Insolvency in China

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Posted: 31st October 2017 by
d.marsden
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Yuan Chao has broad commercial practice, focusing mainly on contentious work and non-contentious work in the area of company law, commercial disputes and insolvency, trusts, etc., and leads a team which dealt with hundreds of dispute cases a year, with a full spectrum of issues between and within companies. He speaks with us this month on provisions which have occurred in the People’s Republic of China, the difficulties he faces during insolvency and why he thinks dispute resolution is a waste of time.

On 1 September 2017, Provisions of the Supreme People’s Court on Several Issues Relating to Application of the Company Law of the People’s Republic of China (IV) took effect; can you explain the changes which have had big impact on your clients?

The Provisions of the Supreme People’s Court on Several Issues Relating to Application of the Company Law of the People’s Republic of China (IV) (‘the Company Law Interpretation IV’), from my point of view, is the confirmation of the common practice from the Supreme People’s Court, which gives clear indication and guidance to the decision-making process of a company. I used to deal with the disputes in relation to the preemptive right of the shareholders during equity transfer, and major shareholders’ expropriation; after the Company Law Interpretation IV took effect, the remedies available are clearer.

What changes are you looking forward to with the new judicial interpretation on corporate law being released by PRC Supreme Court? Which do you think is the biggest change?

PRC Company Law has a sound system but lacks details, which gives arise of uncertainty and disunity in application and adjudication. Until this year, four judicial interpretations have been issued, which makes the details clearer and has enabled practicality.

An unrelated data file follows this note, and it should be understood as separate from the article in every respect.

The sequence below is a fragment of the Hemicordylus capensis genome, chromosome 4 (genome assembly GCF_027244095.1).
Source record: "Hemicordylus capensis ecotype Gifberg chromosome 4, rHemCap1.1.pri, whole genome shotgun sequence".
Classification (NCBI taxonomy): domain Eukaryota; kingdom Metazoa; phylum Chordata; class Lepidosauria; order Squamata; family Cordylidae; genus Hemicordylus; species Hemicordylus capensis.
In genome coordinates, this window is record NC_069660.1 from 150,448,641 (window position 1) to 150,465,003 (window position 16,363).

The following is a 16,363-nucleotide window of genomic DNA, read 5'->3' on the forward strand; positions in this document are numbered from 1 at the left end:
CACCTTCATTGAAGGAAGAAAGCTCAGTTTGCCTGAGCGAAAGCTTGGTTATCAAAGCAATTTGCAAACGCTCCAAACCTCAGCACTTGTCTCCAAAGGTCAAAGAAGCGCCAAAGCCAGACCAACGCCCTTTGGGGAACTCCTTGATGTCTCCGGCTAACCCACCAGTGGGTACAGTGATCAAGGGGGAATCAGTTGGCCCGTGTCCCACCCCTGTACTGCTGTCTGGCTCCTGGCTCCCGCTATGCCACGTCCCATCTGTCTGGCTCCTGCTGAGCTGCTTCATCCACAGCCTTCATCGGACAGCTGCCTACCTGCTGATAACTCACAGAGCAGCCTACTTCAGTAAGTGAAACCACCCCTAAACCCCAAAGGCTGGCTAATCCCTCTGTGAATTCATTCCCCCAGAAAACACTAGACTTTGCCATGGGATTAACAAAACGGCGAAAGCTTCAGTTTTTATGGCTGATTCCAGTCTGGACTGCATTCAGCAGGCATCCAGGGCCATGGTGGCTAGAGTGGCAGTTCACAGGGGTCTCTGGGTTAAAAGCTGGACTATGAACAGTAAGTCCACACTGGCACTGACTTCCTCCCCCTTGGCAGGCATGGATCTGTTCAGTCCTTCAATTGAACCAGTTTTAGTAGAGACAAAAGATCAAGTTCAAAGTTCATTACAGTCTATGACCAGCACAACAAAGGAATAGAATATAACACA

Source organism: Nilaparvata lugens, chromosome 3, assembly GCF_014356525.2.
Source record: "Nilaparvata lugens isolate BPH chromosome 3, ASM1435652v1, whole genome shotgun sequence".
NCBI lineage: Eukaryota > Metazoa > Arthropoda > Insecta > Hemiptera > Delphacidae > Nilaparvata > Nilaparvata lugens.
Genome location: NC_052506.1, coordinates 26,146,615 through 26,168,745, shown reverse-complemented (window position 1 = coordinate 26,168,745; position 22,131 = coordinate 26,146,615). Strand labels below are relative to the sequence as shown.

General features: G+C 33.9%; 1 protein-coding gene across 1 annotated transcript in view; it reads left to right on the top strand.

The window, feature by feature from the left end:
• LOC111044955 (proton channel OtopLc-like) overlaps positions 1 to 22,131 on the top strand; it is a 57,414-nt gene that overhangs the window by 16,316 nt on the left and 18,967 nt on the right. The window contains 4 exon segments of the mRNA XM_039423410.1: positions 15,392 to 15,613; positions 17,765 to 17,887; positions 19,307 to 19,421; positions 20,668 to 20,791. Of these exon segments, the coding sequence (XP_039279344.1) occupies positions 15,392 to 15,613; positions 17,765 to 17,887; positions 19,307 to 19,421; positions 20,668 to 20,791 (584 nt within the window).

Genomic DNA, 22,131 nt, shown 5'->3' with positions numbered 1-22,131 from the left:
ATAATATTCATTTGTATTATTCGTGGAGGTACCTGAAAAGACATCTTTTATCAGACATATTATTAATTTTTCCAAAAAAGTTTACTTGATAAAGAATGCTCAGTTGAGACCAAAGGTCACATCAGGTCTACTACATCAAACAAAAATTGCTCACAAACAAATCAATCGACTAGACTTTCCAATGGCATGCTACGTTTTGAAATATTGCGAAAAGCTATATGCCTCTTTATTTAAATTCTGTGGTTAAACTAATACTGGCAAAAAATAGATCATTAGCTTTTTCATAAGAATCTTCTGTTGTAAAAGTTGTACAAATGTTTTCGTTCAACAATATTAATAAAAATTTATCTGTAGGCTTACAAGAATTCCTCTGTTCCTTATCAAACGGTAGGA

What regulations do you think could be amended in order to ease international trade into and from China?

A number of uniform rules and conventions are adopted in international trade, such as UN Convention on Contracts for International Sales of Goods (CISG), Incoterms, UCP, etc., and the Chinese Contract Law referring to CISG to a large extent, for instance. To ease the international trade into and from China, I think it is important to establish a sound system of service of court documents, recognition and enforcement of Court judgements.

What is the biggest difficultly you face when undergoing corporate insolvency projects?

From its appearance, the biggest difficulty lies in the process of reaching the agreement by creditors of various priorities and adopting the restructuring scheme accepted by all the interested parties: the creditors, purchasers, and the insolvent itself.

However, in practice, it occurs to me that the biggest challenge is that when the insolvent is trapped by the irregularities or even crime, such as: financial fraud, illegal fund-raising, etc, what should be dealt with by the administrator. The administrator, a new insider and supervisor of the insolvent, should have the guts to decide whether any of the irregularities should be reported to the criminal judicial bodies, or be dealt with through civil and commercial procedures because no crime is constituted.

What could clients do to ensure this process runs as smooth as possible?

It is critical to have good communication with the governing court and the local government.

How are you hoping to see the Chinese legal sector progress in the future?